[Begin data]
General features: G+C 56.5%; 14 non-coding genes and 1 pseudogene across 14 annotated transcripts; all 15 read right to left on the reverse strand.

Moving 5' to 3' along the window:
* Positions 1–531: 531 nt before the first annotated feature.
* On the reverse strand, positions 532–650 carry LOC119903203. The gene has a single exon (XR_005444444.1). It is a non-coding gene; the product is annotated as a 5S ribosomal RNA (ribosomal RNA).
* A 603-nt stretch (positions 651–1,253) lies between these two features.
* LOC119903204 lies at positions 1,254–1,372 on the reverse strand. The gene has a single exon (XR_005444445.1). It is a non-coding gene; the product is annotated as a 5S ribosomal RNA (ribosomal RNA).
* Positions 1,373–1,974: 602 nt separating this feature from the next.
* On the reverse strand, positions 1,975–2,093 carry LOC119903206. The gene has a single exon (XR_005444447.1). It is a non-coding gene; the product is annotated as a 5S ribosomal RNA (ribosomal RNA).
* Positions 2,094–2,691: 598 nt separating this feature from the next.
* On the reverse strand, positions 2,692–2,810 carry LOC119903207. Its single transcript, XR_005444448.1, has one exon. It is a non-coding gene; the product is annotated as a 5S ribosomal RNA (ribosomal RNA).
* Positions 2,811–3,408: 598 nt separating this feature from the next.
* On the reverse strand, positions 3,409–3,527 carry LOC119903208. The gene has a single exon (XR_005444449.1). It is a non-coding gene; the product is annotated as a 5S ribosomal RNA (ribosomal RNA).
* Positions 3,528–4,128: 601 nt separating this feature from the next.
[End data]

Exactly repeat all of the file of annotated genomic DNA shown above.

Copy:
General features: G+C 56.5%; 14 non-coding genes and 1 pseudogene across 14 annotated transcripts; all 15 read right to left on the reverse strand.

Moving 5' to 3' along the window:
* Positions 1–531: 531 nt before the first annotated feature.
* On the reverse strand, positions 532–650 carry LOC119903203. The gene has a single exon (XR_005444444.1). It is a non-coding gene; the product is annotated as a 5S ribosomal RNA (ribosomal RNA).
* A 603-nt stretch (positions 651–1,253) lies between these two features.
* LOC119903204 lies at positions 1,254–1,372 on the reverse strand. The gene has a single exon (XR_005444445.1). It is a non-coding gene; the product is annotated as a 5S ribosomal RNA (ribosomal RNA).
* Positions 1,373–1,974: 602 nt separating this feature from the next.
* On the reverse strand, positions 1,975–2,093 carry LOC119903206. The gene has a single exon (XR_005444447.1). It is a non-coding gene; the product is annotated as a 5S ribosomal RNA (ribosomal RNA).
* Positions 2,094–2,691: 598 nt separating this feature from the next.
* On the reverse strand, positions 2,692–2,810 carry LOC119903207. Its single transcript, XR_005444448.1, has one exon. It is a non-coding gene; the product is annotated as a 5S ribosomal RNA (ribosomal RNA).
* Positions 2,811–3,408: 598 nt separating this feature from the next.
* On the reverse strand, positions 3,409–3,527 carry LOC119903208. The gene has a single exon (XR_005444449.1). It is a non-coding gene; the product is annotated as a 5S ribosomal RNA (ribosomal RNA).
* Positions 3,528–4,128: 601 nt separating this feature from the next.